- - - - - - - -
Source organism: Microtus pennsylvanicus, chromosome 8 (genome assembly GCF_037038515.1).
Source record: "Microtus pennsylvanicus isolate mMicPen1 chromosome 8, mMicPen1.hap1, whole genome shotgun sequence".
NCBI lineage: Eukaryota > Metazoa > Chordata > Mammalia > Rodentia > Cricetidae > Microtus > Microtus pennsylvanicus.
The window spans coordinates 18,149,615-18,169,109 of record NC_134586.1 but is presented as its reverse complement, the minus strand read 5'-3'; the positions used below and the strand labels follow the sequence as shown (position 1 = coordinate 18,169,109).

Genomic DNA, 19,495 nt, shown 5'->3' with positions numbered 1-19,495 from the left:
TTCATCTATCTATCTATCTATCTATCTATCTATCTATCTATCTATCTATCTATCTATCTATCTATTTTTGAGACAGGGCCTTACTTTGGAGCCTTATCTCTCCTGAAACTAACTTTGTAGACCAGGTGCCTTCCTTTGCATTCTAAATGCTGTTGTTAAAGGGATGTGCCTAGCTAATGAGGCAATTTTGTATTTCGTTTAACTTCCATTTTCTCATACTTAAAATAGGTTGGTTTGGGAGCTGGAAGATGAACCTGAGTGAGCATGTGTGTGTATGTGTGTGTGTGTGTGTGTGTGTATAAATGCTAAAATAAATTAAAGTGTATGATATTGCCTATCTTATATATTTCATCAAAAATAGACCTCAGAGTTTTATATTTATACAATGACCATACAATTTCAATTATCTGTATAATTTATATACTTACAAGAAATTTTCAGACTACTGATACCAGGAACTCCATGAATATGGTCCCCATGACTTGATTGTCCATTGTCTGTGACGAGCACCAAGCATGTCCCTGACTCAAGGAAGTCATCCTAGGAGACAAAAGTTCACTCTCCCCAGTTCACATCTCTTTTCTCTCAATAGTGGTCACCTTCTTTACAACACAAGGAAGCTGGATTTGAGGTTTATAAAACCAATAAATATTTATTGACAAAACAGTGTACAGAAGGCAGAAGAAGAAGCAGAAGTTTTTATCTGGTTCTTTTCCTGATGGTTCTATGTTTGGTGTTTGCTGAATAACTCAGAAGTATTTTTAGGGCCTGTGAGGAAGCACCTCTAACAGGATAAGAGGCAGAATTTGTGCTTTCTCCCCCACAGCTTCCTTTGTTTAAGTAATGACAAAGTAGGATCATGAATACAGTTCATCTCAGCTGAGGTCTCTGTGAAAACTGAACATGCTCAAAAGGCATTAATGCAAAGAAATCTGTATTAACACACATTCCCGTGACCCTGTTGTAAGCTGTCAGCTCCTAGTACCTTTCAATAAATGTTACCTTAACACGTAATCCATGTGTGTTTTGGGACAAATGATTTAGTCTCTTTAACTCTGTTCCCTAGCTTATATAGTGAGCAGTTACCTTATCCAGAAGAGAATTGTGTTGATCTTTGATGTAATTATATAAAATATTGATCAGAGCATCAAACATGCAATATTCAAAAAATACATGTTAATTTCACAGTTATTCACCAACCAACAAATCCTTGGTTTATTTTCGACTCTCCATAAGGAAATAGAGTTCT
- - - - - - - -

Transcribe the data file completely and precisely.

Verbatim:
Source organism: Microtus pennsylvanicus, chromosome 8 (genome assembly GCF_037038515.1).
Source record: "Microtus pennsylvanicus isolate mMicPen1 chromosome 8, mMicPen1.hap1, whole genome shotgun sequence".
NCBI lineage: Eukaryota > Metazoa > Chordata > Mammalia > Rodentia > Cricetidae > Microtus > Microtus pennsylvanicus.
The window spans coordinates 18,149,615-18,169,109 of record NC_134586.1 but is presented as its reverse complement, the minus strand read 5'-3'; the positions used below and the strand labels follow the sequence as shown (position 1 = coordinate 18,169,109).

Genomic DNA, 19,495 nt, shown 5'->3' with positions numbered 1-19,495 from the left:
TTCATCTATCTATCTATCTATCTATCTATCTATCTATCTATCTATCTATCTATCTATCTATCTATTTTTGAGACAGGGCCTTACTTTGGAGCCTTATCTCTCCTGAAACTAACTTTGTAGACCAGGTGCCTTCCTTTGCATTCTAAATGCTGTTGTTAAAGGGATGTGCCTAGCTAATGAGGCAATTTTGTATTTCGTTTAACTTCCATTTTCTCATACTTAAAATAGGTTGGTTTGGGAGCTGGAAGATGAACCTGAGTGAGCATGTGTGTGTATGTGTGTGTGTGTGTGTGTGTGTATAAATGCTAAAATAAATTAAAGTGTATGATATTGCCTATCTTATATATTTCATCAAAAATAGACCTCAGAGTTTTATATTTATACAATGACCATACAATTTCAATTATCTGTATAATTTATATACTTACAAGAAATTTTCAGACTACTGATACCAGGAACTCCATGAATATGGTCCCCATGACTTGATTGTCCATTGTCTGTGACGAGCACCAAGCATGTCCCTGACTCAAGGAAGTCATCCTAGGAGACAAAAGTTCACTCTCCCCAGTTCACATCTCTTTTCTCTCAATAGTGGTCACCTTCTTTACAACACAAGGAAGCTGGATTTGAGGTTTATAAAACCAATAAATATTTATTGACAAAACAGTGTACAGAAGGCAGAAGAAGAAGCAGAAGTTTTTATCTGGTTCTTTTCCTGATGGTTCTATGTTTGGTGTTTGCTGAATAACTCAGAAGTATTTTTAGGGCCTGTGAGGAAGCACCTCTAACAGGATAAGAGGCAGAATTTGTGCTTTCTCCCCCACAGCTTCCTTTGTTTAAGTAATGACAAAGTAGGATCATGAATACAGTTCATCTCAGCTGAGGTCTCTGTGAAAACTGAACATGCTCAAAAGGCATTAATGCAAAGAAATCTGTATTAACACACATTCCCGTGACCCTGTTGTAAGCTGTCAGCTCCTAGTACCTTTCAATAAATGTTACCTTAACACGTAATCCATGTGTGTTTTGGGACAAATGATTTAGTCTCTTTAACTCTGTTCCCTAGCTTATATAGTGAGCAGTTACCTTATCCAGAAGAGAATTGTGTTGATCTTTGATGTAATTATATAAAATATTGATCAGAGCATCAAACATGCAATATTCAAAAAATACATGTTAATTTCACAGTTATTCACCAACCAACAAATCCTTGGTTTATTTTCGACTCTCCATAAGGAAATAGAGTTCT